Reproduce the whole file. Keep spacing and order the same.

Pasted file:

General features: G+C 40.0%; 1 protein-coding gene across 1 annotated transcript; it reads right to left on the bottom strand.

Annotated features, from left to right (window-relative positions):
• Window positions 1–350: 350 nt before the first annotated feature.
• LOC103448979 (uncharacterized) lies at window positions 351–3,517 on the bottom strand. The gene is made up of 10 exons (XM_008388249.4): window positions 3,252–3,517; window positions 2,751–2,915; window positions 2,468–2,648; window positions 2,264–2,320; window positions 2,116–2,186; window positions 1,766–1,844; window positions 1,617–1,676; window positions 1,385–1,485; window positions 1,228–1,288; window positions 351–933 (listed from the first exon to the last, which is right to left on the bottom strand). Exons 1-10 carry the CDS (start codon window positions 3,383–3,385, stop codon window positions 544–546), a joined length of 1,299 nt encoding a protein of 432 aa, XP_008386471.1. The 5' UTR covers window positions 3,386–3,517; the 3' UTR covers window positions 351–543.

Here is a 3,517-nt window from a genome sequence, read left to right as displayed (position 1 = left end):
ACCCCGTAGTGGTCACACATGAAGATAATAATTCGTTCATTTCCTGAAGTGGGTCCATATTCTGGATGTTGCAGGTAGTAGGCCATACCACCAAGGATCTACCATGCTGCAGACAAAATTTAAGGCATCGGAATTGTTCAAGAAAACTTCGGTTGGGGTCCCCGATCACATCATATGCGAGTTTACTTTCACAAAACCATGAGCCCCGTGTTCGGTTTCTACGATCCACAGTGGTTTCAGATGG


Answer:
General features: G+C 40.0%; 1 protein-coding gene across 1 annotated transcript; it reads right to left on the bottom strand.

Annotated features, from left to right (window-relative positions):
• Window positions 1–350: 350 nt before the first annotated feature.
• LOC103448979 (uncharacterized) lies at window positions 351–3,517 on the bottom strand. The gene is made up of 10 exons (XM_008388249.4): window positions 3,252–3,517; window positions 2,751–2,915; window positions 2,468–2,648; window positions 2,264–2,320; window positions 2,116–2,186; window positions 1,766–1,844; window positions 1,617–1,676; window positions 1,385–1,485; window positions 1,228–1,288; window positions 351–933 (listed from the first exon to the last, which is right to left on the bottom strand). Exons 1-10 carry the CDS (start codon window positions 3,383–3,385, stop codon window positions 544–546), a joined length of 1,299 nt encoding a protein of 432 aa, XP_008386471.1. The 5' UTR covers window positions 3,386–3,517; the 3' UTR covers window positions 351–543.

Here is a 3,517-nt window from a genome sequence, read left to right as displayed (position 1 = left end):
ACCCCGTAGTGGTCACACATGAAGATAATAATTCGTTCATTTCCTGAAGTGGGTCCATATTCTGGATGTTGCAGGTAGTAGGCCATACCACCAAGGATCTACCATGCTGCAGACAAAATTTAAGGCATCGGAATTGTTCAAGAAAACTTCGGTTGGGGTCCCCGATCACATCATATGCGAGTTTACTTTCACAAAACCATGAGCCCCGTGTTCGGTTTCTACGATCCACAGTGGTTTCAGATGG